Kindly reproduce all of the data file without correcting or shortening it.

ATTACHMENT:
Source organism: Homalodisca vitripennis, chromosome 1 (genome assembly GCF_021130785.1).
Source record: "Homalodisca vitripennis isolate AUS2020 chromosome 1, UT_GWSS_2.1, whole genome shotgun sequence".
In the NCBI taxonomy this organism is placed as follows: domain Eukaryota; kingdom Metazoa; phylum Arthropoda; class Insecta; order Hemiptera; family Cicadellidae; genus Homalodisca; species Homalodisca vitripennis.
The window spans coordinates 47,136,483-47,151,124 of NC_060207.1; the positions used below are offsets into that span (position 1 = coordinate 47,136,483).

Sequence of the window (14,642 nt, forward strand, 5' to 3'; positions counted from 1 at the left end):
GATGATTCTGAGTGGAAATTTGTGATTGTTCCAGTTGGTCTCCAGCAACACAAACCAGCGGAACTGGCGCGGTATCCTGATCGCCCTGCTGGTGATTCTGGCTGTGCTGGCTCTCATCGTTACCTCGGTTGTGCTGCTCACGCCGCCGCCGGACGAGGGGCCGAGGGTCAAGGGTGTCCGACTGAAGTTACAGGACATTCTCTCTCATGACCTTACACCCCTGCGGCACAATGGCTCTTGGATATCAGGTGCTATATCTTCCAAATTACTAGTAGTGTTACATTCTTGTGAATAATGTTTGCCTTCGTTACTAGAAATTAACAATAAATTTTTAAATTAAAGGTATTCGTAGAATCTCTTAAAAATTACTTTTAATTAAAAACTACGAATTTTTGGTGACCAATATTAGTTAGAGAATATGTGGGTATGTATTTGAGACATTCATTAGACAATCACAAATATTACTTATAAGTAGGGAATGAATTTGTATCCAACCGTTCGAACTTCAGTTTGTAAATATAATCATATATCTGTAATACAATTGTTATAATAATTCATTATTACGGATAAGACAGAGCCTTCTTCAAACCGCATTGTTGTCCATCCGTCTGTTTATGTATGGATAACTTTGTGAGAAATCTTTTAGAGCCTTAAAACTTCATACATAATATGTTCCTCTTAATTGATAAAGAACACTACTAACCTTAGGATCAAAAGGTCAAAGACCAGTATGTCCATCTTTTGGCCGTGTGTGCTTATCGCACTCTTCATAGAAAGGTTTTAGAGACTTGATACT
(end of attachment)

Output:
Source organism: Homalodisca vitripennis, chromosome 1 (genome assembly GCF_021130785.1).
Source record: "Homalodisca vitripennis isolate AUS2020 chromosome 1, UT_GWSS_2.1, whole genome shotgun sequence".
In the NCBI taxonomy this organism is placed as follows: domain Eukaryota; kingdom Metazoa; phylum Arthropoda; class Insecta; order Hemiptera; family Cicadellidae; genus Homalodisca; species Homalodisca vitripennis.
The window spans coordinates 47,136,483-47,151,124 of NC_060207.1; the positions used below are offsets into that span (position 1 = coordinate 47,136,483).

Sequence of the window (14,642 nt, forward strand, 5' to 3'; positions counted from 1 at the left end):
GATGATTCTGAGTGGAAATTTGTGATTGTTCCAGTTGGTCTCCAGCAACACAAACCAGCGGAACTGGCGCGGTATCCTGATCGCCCTGCTGGTGATTCTGGCTGTGCTGGCTCTCATCGTTACCTCGGTTGTGCTGCTCACGCCGCCGCCGGACGAGGGGCCGAGGGTCAAGGGTGTCCGACTGAAGTTACAGGACATTCTCTCTCATGACCTTACACCCCTGCGGCACAATGGCTCTTGGATATCAGGTGCTATATCTTCCAAATTACTAGTAGTGTTACATTCTTGTGAATAATGTTTGCCTTCGTTACTAGAAATTAACAATAAATTTTTAAATTAAAGGTATTCGTAGAATCTCTTAAAAATTACTTTTAATTAAAAACTACGAATTTTTGGTGACCAATATTAGTTAGAGAATATGTGGGTATGTATTTGAGACATTCATTAGACAATCACAAATATTACTTATAAGTAGGGAATGAATTTGTATCCAACCGTTCGAACTTCAGTTTGTAAATATAATCATATATCTGTAATACAATTGTTATAATAATTCATTATTACGGATAAGACAGAGCCTTCTTCAAACCGCATTGTTGTCCATCCGTCTGTTTATGTATGGATAACTTTGTGAGAAATCTTTTAGAGCCTTAAAACTTCATACATAATATGTTCCTCTTAATTGATAAAGAACACTACTAACCTTAGGATCAAAAGGTCAAAGACCAGTATGTCCATCTTTTGGCCGTGTGTGCTTATCGCACTCTTCATAGAAAGGTTTTAGAGACTTGATACT